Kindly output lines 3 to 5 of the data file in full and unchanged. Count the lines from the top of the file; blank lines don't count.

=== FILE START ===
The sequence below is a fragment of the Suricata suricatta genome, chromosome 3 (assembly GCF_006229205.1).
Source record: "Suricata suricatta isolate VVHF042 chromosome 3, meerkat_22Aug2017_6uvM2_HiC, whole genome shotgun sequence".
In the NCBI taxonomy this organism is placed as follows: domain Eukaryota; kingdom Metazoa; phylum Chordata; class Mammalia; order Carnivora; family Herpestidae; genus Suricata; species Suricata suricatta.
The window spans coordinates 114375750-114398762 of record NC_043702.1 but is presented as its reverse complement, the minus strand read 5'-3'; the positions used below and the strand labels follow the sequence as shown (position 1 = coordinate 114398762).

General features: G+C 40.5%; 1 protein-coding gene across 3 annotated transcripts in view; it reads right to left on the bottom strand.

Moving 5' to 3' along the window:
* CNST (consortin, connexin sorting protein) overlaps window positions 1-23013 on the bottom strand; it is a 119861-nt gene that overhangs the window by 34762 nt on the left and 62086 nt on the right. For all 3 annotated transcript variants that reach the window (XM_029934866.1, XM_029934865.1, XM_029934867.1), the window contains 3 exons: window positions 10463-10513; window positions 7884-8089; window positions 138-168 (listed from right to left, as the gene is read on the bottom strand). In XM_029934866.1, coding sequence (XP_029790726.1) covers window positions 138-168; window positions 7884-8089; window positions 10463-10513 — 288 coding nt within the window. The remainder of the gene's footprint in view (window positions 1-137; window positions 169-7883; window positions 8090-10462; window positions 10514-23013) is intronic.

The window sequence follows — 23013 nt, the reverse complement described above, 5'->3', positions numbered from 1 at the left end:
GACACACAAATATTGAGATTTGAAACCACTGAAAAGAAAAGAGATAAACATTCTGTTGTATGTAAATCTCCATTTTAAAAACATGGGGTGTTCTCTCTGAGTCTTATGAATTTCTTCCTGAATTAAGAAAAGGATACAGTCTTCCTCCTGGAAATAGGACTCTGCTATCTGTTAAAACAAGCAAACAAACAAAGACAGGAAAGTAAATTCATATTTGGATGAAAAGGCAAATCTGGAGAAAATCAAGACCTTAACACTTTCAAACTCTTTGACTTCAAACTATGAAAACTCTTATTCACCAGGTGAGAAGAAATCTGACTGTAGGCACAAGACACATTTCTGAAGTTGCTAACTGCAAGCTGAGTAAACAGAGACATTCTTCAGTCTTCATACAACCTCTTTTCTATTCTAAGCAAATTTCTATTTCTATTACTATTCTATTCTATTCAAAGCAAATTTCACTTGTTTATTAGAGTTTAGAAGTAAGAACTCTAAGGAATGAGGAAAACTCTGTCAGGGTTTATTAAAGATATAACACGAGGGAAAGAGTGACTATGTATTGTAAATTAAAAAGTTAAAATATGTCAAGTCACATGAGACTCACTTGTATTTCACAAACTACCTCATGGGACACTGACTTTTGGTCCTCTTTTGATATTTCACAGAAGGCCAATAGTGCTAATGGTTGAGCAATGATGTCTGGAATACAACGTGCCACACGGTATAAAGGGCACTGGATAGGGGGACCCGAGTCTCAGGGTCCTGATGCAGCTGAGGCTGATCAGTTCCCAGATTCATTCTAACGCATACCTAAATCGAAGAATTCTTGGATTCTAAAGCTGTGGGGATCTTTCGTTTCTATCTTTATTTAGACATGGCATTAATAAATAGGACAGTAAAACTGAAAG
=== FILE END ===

In the NCBI taxonomy this organism is placed as follows: domain Eukaryota; kingdom Metazoa; phylum Chordata; class Mammalia; order Carnivora; family Herpestidae; genus Suricata; species Suricata suricatta.
The window spans coordinates 114375750-114398762 of record NC_043702.1 but is presented as its reverse complement, the minus strand read 5'-3'; the positions used below and the strand labels follow the sequence as shown (position 1 = coordinate 114398762).

General features: G+C 40.5%; 1 protein-coding gene across 3 annotated transcripts in view; it reads right to left on the bottom strand.